This article is a 2-piece exploration of Ecosystem Building principle #5 Connect People Bottom-Up, Top-down, Inside-Out etc. and belongs to the 7-part series Ecosystem Building 101. The entire series is developed in Fireside Chats with entrepreneurial ecosystem builders around the world.
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Field insight 2: The case of university entrepreneurship centers
It seems that taking the question of funding out of the equation changes the power dynamics within the system. Unfortunately, this is hardly realistic when it comes to entrepreneurship yet we might just be able to learn something from the way that universities attempt to emulate micro-ecosystems for their entrepreneurship programs:
The first thing I say is “I’m not asking for money.” It immediately eases the tension.Kate Jackson
Kate Jackson: “The college angle really helps me open a lot of doors because we’re not ‘threatening’. When entering into a conversation with potential partners and collaborators, the first thing I say is “I’m not asking for money.” It immediately eases the tension and opens the person across the table up to ask what I need and how they can help. We are a very small school. In the Chicago ecosystem we have the University of Chicago, Northwestern and the University of Illinois. So for us, it’s more about engagement which is a nice place to be.”
While we cannot ignore the importance of funding for entrepreneurs, entrepreneurial support and ecosystem building, we can help level the playing field by taking money out of the equation temporarily. As we discussed in #4 Live the Values, each entrepreneurial community operates by a certain set of rules of engagement. For example, one of these rules could be one of non-solicitation for a first meeting. In her conversation, Rachel Gerrol of Nexus Summit said in her interview (coming in April 2021) “If you go into a conversation asking for money, you’ll get advice. If you go into a conversation asking for advice, you might get money.”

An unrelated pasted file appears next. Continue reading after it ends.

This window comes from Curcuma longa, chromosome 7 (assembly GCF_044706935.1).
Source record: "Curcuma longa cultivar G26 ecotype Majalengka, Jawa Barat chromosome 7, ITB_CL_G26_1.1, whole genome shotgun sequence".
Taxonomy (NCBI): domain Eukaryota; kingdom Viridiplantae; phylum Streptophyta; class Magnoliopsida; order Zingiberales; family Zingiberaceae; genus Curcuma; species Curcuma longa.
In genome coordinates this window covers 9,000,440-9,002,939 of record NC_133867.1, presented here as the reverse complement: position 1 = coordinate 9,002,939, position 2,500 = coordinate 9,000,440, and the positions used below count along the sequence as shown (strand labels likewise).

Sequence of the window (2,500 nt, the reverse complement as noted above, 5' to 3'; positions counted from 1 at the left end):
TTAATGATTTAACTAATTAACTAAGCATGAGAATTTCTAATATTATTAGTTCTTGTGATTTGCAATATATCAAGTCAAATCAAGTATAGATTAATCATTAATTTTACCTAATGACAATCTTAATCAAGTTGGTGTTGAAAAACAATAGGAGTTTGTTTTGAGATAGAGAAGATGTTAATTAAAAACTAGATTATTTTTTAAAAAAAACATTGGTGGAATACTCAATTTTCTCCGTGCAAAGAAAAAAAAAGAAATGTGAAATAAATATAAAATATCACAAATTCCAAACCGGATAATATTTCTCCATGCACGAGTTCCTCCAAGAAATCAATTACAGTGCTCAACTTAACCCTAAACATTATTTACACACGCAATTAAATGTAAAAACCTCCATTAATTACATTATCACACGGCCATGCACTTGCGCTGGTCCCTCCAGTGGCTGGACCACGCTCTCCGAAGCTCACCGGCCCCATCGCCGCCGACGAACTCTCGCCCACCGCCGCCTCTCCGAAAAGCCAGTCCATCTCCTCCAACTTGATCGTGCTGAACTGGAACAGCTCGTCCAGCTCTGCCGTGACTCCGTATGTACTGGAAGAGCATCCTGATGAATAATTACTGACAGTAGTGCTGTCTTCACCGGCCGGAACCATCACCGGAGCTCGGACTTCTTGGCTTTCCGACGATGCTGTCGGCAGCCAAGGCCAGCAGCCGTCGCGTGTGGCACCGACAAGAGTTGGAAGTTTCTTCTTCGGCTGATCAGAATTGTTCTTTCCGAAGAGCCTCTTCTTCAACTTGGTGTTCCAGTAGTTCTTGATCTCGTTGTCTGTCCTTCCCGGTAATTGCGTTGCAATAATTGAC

Impact Investing Advisor
New Orleans, Louisiana, USA
Co-director of entrepreneurship & innovation
Lake Forest, Illinois, USA
Changing the conversation from hierarchy to adaptive systems
Isabelle Swiderski: “In this work of creating systems change, I have met many people who think that systems change means connecting people and your work is done. The truth is that most of us are not trained to truly think in interconnected networks and systems. I just experienced this first hand through some work we did recently where we were trying to engage around the entire system and the ingredients that were necessary to help entrepreneurs thrive. We’ve been approaching municipalities because, due to COVID-19, the government had undeployed funds in their budget that they wanted to spend on fostering economic development. My team and I developed a kind of a diagnostic tool for economic development that is centered around local communities based on the three pillars of (1) innovation, (2) entrepreneurship and (3) capital. When we approached a government-funded organization, the response we got from them was ‘But we already connect everyone!’.
It’s true they’re a pillar for several communities, however, some key components are missing to make it a full-stack ecosystem that can support the kind of economic development we need. Our goal is to work with municipalities and help them map the system to identify gaps and see what resources they can find locally to develop resilience over time. In this case, the organization seemed reluctant to co-design with the community and seemed to want to impose whatever THEY thought was needed, even though their view might have been incomplete.
The forces behind systemic exclusion are alive and well.Isabelle Swiderski